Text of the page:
While her parents are on their date, Nico reconnects with her dead sister when she finds one of Amy’s journals in her mom’s desk. She also gets her first taste of real magic when she looks at one of Amy’s signature paper snowflakes while holding her mother’s staff, subconsciously casting a spell that fills the room with snow. Alex comes by to help Nico clean up the mess, and when Tina comes back home, Nico takes off her top and straddles Alex on her bed so her mom will be so angry about her promiscuity that she won’t bother asking questions.
Alex is shaping up to be the blandest member of the teen cast, but that’s more of a story issue than a performance issue. Rhenzy Feliz captures Alex’s serious, pragmatic nature, but he doesn’t get much to do in this episode. With a cast so big, some characters are bound to drift into the background, but it’s strange to see Alex end up there so quickly when the pilot situated him as the main teen character. That said, teen dramas have a long tradition of lead characters surrounded by more compelling sidekicks (Dawson’s Creek, The O.C., and Riverdale to name a few), so Alex just needs to stick with his friends instead of going off on his own. His interactions with Nico toward the end of the episode bring out a previously unseen charm, and I understand why he goes in for a kiss, given the mixed signals he’s getting from Nico.
The TV version of Gert has a much more intense, desperate crush on Chase than the comic-book character, but that also makes sense for a teen soap. These characters aren’t supposed to be mature, and juvenile behavior emphasizes their youth. “Destiny” gives Gert the one-on-one time with Chase she wants so badly, and she even scores a peek at him naked when she puts on the X-ray goggles in Victor’s lab. Ariela Barer and Gregg Sulkin have great chemistry, and the banter between their characters make them a lot of fun to watch. Gert ends up in Chase’s arms by the end of the episode, but it’s not a romantic moment: They just released the dinosaur locked up in the Yorkes’ basement, and the reveal of Old Lace is the most exciting moment thus far. (I’m going to refer to the dinosaur by her comic-book name until she’s named on the show.) This show was already fun, but now there’s a dinosaur in the mix, providing an X factor that raises the stakes while creating all sorts of new questions about the Yorkes.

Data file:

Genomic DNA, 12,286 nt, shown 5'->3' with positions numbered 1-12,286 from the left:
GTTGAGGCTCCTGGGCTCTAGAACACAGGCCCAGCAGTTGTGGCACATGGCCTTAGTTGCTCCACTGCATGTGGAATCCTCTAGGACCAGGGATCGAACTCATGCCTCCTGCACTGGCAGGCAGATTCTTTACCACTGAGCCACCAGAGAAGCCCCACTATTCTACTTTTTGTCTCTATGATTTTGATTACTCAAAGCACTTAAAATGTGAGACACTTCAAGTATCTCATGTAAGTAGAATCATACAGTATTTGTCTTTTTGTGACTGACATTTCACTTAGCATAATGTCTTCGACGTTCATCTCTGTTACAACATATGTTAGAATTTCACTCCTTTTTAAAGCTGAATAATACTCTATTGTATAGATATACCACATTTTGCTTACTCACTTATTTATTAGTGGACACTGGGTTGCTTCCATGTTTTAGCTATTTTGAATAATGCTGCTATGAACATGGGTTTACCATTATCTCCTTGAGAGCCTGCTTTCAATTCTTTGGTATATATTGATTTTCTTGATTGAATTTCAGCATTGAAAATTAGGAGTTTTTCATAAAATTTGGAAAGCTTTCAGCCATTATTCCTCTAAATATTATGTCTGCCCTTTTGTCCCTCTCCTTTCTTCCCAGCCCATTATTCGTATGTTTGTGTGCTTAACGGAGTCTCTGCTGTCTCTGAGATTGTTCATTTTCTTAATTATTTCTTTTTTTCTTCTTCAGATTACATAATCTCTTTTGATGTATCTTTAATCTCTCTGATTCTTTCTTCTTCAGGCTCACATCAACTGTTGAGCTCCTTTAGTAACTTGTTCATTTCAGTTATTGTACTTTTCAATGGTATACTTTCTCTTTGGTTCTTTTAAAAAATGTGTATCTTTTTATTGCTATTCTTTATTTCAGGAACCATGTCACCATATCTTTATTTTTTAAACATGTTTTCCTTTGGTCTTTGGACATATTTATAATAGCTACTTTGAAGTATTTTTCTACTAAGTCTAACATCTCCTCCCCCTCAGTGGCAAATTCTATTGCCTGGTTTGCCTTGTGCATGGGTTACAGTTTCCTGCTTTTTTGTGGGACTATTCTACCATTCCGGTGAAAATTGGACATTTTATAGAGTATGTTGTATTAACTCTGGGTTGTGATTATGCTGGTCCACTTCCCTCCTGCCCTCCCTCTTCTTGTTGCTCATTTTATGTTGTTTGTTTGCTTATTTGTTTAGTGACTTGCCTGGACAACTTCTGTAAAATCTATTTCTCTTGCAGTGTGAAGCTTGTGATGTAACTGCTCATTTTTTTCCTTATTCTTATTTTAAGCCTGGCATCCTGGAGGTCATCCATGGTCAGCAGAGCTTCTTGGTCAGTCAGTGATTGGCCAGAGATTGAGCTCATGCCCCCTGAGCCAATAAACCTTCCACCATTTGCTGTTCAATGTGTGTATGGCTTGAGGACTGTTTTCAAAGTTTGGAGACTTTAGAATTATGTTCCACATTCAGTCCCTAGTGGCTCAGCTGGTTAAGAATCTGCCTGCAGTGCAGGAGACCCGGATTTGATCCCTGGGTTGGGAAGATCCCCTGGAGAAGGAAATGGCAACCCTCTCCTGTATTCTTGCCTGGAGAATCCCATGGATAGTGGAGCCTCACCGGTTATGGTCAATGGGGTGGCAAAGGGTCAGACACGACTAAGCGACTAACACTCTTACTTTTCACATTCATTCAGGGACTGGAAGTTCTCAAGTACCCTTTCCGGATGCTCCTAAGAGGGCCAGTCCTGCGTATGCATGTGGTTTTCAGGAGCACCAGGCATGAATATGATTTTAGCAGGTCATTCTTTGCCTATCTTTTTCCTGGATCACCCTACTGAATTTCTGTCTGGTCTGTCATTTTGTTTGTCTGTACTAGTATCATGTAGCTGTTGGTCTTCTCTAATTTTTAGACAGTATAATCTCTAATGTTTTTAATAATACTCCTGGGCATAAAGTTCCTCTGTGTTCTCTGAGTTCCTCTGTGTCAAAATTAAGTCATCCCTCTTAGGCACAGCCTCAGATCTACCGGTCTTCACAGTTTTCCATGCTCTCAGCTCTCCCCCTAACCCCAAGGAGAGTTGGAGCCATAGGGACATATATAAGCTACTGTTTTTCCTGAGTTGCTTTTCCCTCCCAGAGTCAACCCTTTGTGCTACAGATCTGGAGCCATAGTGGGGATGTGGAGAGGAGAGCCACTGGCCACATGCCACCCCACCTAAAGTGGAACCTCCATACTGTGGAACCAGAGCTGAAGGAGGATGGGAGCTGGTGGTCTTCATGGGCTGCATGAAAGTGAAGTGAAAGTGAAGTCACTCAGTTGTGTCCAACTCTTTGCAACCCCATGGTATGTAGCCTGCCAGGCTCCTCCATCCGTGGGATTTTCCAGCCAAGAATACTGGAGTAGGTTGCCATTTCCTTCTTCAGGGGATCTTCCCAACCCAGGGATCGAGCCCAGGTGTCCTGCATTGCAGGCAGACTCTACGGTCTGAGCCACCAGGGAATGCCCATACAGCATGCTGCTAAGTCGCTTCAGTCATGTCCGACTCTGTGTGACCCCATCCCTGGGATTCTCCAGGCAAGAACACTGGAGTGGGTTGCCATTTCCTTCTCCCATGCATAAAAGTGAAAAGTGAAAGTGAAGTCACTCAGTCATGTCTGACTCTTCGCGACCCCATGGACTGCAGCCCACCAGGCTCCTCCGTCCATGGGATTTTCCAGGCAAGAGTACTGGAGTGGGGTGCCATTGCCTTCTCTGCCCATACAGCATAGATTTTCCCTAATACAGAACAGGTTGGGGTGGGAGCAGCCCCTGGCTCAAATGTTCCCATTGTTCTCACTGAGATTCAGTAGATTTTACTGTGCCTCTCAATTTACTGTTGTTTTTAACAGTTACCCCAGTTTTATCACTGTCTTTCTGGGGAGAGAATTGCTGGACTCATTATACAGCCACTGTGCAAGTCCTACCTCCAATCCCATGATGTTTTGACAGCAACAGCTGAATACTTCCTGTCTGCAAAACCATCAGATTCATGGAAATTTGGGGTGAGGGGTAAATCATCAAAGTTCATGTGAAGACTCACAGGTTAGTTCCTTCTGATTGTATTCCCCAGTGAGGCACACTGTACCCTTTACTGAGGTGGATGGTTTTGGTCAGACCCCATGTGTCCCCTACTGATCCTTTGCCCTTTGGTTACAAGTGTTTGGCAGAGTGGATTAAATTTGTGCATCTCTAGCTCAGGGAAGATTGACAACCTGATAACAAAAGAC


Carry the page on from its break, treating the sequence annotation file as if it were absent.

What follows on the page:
The reveal of Old Lace highlights the technical ambitions of the series. The special effects are wonderful, but there’s also plenty of effort put into the music and production design. Music supervisor Alexandra Patsavas has worked with Josh Schwartz and Stephanie Savage on The O.C. and Gossip Girl, and she has an ear for picking music that sets the tone while also informing the action onscreen through the lyrics. Introducing Atlas Academy in the pilot with Raury’s “Friends” gave the school a chill, breezy vibe, and the song’s lyrics about the joy and peace of being with friends directly contrasts with the current state of the teen characters’ relationships.
In “Destiny,” There’s an especially evocative music cue: Tony Quattro’s “Fuerza” begins when Nico starts snooping around her mother’s magical staff, energizing the scene with flutes, handclaps, and percussion. That energy carries into the next scene as Catherine Wilder approaches Molly at a coffee shop, and while the song cuts out once Molly takes off her headphones, it kicks in again when Molly makes her escape through the bathroom. The music makes the moment exhilarating rather than scary, and the forceful beat and lyrics about strength enrich a scene that has Molly letting loose.
Marvel’s TV shows don’t have the most specific production design, so it’s refreshing to see Runaways put so much effort into creating distinct spaces. The playroom in the opening flashback is an opulent space that reinforces how these kids have grown up in wealth, which introduces an important question for future episodes: When they run away, how will they survive without their parents’ resources? This show is building to the moment when these characters leave their homes behind — it’s the title, after all — and making their rooms feel lived in and shaped by their personalities connects them emotionally to these places. When they do finally run, there will be a genuine sense of loss.